All of A, B and C are suitable for fiduciaries, that is, those who have a responsibility to manage a portfolio in the best interests of their investors. But if you are managing your own money (or are philanthropic in your outlook or practices) you can go further. You can look at situations where your expected return is lower, or your potential risk is higher, than the market average, because your goals now involve not just investment risk and return but also addressing societal challenges. It’s that aspect that is open to those responsible for their own investments, or at any rate for defining their own goals. In other words, for them it’s not finance first, it’s impact first. And that’s feasible for individuals, if you’re so inclined.
(3) How would you measure the impact? One point was made strongly: focus on output, not on input. In other words, look at results, not at analysis. This is particularly relevant for trustees who select managers to invest their portfolios. What you should look for in these managers is not their process (which they’re all good at explaining), but their impact. And that’s impact not in terms of pretty stories, but in terms of broader evidence.
In turn, that leads to the question of how impact can be measured. That’s a challenge, a subject still in its infancy. When there’s progress on broadly accepted measures, I hope to be able to report on it. Meanwhile, the website www.impactinvest.org.uk shows a 2019 “Report on technology-enabled impact reporting practice across the investing chain” that contains practical examples of companies that are in the forefront of doing this.
(4) In defined contribution plans it’s feasible to accommodate the desire of many members to have their investments reflect ESG practices. The problem is that, while those members want involvement in a general sense, they typically haven’t any idea of what exactly this means, or what’s feasible, or how to go about it. So simply asking them for their ideas is typically a hopeless cause: it’s too open-ended a question. If you’re going to ask, make sure you put your questions in the most straightforward language that can be understood by all. And offer a few choices, at most. The most practical approach is probably to design a default option that gives them broadly what they seem to want, and then they can simply say yes or no to that default option. Those who want to go further on their own usually have the additional option to do so.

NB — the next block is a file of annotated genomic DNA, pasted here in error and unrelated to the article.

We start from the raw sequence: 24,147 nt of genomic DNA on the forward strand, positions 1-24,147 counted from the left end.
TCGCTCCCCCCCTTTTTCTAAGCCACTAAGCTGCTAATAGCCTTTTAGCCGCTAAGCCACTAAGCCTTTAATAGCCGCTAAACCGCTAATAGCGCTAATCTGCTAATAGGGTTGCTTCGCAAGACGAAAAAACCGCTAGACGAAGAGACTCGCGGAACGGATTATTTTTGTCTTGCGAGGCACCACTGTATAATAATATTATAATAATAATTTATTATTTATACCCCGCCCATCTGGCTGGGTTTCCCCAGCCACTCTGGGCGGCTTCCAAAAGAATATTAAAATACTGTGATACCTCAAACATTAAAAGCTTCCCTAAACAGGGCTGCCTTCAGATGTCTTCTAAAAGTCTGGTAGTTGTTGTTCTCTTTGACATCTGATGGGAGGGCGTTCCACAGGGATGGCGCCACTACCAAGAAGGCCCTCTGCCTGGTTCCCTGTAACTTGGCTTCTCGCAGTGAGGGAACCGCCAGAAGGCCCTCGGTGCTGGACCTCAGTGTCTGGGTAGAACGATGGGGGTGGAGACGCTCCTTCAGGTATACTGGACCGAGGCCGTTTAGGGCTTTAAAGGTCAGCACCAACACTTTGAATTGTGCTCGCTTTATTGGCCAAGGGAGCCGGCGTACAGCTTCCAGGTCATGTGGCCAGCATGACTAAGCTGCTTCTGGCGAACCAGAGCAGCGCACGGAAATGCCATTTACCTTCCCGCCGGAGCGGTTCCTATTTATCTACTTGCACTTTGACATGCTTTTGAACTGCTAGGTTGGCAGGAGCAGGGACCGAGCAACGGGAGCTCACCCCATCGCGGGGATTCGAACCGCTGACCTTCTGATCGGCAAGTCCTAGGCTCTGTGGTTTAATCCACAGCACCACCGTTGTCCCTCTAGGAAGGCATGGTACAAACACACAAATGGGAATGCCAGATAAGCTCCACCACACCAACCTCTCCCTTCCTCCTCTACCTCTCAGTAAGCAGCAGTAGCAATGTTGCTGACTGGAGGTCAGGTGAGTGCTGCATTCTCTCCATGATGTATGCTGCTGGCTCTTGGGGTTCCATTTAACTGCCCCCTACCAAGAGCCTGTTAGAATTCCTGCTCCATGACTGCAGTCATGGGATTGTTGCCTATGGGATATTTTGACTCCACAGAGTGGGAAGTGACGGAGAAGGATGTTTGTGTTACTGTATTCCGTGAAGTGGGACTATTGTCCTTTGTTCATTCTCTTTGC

It seemed to me that, given the knowledge of the participants in the discussion, I was privileged to look at the state of today’s art on ESG investing. If you are aware of deeper thinking or more practical action on ESG, do tell me about it.
There are many identifiable levels at which investments can be structured to take account of ESG issues. Measuring the impact is a subject still in its infancy.
I have written about retirement planning before and some of that material also relates to topics or issues that are being discussed here. Where relevant I draw on material from three sources: The Retirement Plan Solution (co-authored with Bob Collie and Matt Smith, published by John Wiley & Sons, Inc., 2009), my foreword to Someday Rich (by Timothy Noonan and Matt Smith, also published by Wiley, 2012), and my occasional column The Art of Investment in the FT Money supplement of The Financial Times, published in the UK. I am grateful to the other authors and to The Financial Times for permission to use the material here.